That actually made me know I wanted to make the doc. I've had so many artists reach out to me and say that they've had similar experiences. Lily Allen posted about the documentary. She released a book and shared her story in a different way. I think that it's time to be honest about what we've been through to make it better for other younger artists. A lot artists have been screwed over. A lot artists have had money stolen and had their careers destroyed from it. I'm really lucky that mine hasn't been.

We need to share the reality the behind the scenes that every musician has experienced, but doesn't really talk about. Especially in a day and age where everything online is about looking cool and being the best, and there's a lot shame associated with failure — being dried up or not relevant or being shelved or not having as many likes or streams. I think this culture having to win all the time is really unhealthy and damaging — and distracting to the music. I wanted to put something out there that's uncomfortable. I want to take away the shame. Hopefully sharing these things can prevent younger artists from having to experience some this stuff. If someone came to me who had had less experience and asked me for advice, I would try to deter them from some the things that I did. I'd love to be a mentor for someone. I think there should be mentoring happening in the music industry.

What advice would you give to younger women in the music industry? 

Trust your gut. Don't listen to anyone who's pressuring you to do something that doesn't feel right. You're not a business, you're an artist. Focus on the music and focus on the fan base. Reaching your fans is really important because when you're not the hot new thing and the radio doesn't play you, you'll still have them. Just be assertive and be confident in saying no. A lot people are going to tell you you're wrong because you're a woman. You have to fight that.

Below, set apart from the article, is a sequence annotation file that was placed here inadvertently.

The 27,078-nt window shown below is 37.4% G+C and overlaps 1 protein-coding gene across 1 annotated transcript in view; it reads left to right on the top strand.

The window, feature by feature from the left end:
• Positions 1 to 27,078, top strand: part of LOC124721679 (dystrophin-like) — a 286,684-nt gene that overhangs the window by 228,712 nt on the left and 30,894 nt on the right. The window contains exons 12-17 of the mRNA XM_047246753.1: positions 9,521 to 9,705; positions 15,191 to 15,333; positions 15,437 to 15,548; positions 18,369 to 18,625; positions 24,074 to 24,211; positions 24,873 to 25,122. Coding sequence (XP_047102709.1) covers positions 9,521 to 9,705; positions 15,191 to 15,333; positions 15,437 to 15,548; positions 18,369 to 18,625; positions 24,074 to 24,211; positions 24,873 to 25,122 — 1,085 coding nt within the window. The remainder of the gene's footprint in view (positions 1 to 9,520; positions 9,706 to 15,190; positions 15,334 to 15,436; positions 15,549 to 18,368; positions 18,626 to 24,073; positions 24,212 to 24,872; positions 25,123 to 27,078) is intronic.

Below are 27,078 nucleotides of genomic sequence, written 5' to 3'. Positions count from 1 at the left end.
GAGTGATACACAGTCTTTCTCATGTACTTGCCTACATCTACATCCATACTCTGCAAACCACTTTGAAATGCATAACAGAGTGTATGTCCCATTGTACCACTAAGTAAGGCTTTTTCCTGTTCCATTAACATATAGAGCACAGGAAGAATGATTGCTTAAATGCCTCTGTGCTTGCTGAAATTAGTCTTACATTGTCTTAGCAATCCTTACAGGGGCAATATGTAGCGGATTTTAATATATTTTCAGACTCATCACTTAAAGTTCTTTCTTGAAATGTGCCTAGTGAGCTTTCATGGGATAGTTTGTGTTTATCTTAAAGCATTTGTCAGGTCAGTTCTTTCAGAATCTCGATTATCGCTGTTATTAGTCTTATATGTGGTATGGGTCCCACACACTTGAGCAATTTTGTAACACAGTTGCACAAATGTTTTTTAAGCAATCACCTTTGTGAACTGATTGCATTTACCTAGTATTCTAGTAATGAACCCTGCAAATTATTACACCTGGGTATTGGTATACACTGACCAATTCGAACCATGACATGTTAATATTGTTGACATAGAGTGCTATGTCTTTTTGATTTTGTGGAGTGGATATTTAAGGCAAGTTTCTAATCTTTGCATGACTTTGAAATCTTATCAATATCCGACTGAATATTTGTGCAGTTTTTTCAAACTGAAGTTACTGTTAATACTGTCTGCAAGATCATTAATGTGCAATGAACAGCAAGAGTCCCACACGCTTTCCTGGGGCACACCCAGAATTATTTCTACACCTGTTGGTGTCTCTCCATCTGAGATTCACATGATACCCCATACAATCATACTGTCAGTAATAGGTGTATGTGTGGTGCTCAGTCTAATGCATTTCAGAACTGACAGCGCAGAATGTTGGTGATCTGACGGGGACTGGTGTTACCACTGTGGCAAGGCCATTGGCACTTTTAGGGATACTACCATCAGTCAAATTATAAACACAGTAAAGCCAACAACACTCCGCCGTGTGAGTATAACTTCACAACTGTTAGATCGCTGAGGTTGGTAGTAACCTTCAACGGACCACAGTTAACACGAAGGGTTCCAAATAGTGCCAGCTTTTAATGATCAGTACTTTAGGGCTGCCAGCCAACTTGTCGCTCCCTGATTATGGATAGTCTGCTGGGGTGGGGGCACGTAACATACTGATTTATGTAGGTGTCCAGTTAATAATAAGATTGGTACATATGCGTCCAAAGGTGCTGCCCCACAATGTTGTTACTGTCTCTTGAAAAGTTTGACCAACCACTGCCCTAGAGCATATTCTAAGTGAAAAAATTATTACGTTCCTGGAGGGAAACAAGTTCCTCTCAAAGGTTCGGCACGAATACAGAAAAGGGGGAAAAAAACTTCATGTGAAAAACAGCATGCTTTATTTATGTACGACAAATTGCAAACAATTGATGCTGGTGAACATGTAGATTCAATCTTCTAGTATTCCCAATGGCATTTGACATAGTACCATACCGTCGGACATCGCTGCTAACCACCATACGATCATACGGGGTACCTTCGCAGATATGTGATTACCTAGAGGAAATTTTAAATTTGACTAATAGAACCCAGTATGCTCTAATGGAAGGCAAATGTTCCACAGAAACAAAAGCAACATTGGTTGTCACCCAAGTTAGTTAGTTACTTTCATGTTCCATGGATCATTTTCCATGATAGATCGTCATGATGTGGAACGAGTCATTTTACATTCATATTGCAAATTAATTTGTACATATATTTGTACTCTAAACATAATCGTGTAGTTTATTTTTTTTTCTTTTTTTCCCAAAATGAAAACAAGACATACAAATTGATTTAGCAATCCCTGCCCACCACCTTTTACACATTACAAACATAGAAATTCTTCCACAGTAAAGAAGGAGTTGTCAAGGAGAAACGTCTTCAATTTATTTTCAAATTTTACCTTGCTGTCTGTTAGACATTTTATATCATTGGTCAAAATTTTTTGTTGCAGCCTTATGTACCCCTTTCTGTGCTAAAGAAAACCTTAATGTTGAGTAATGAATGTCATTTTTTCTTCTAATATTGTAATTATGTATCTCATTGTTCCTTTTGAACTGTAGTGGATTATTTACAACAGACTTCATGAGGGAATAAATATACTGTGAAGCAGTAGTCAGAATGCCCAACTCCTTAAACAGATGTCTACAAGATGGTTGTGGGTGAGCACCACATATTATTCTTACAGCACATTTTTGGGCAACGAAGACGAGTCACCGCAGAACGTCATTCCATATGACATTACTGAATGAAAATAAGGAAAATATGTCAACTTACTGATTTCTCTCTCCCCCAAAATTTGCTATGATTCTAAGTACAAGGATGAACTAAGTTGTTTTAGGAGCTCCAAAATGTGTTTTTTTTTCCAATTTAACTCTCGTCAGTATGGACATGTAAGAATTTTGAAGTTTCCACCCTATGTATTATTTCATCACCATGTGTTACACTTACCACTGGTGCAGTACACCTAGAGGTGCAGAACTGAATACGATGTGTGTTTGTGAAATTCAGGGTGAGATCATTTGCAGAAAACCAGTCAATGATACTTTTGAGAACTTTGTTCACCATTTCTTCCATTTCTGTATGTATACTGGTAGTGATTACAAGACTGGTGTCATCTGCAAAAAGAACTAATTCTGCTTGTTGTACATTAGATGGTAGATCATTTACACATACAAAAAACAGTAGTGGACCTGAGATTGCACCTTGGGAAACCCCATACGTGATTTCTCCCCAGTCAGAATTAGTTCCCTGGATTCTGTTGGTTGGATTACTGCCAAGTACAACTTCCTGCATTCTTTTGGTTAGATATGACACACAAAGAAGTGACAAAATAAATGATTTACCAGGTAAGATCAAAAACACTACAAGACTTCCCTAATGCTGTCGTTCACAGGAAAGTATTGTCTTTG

You have a very close relationship with your fans; they helped you raise money for Yesterday Was Forever. Why do you think you have such a special bond with them? 

I get very special, sensitive people that connect with my music. They share all their personal problems with me, and give me personal gifts and letters. They make friends with each other. The atmosphere at my shows is so accepting and welcoming. I think this documentary for a lot my fans is going to make sense. I feel like the response from fans is, "Oh, that's what happened." It's a missing piece the puzzle. They didn't really know what was going on in that period, and now they get it.

I remember this girl in Denver that came to our show. She was sobbing all the way through and then really badly during "Nicest Thing." I met her after the show and she told me that her and her sister grew up loving my music together. "Nicest Thing" was her sister's favorite song, and they always wanted to come and see my show together. Then her sister died and when she found out I was playing in Denver, she knew she had to come. I just can't believe I get to be a part that story and know these intimate, emotional moments in people's lives.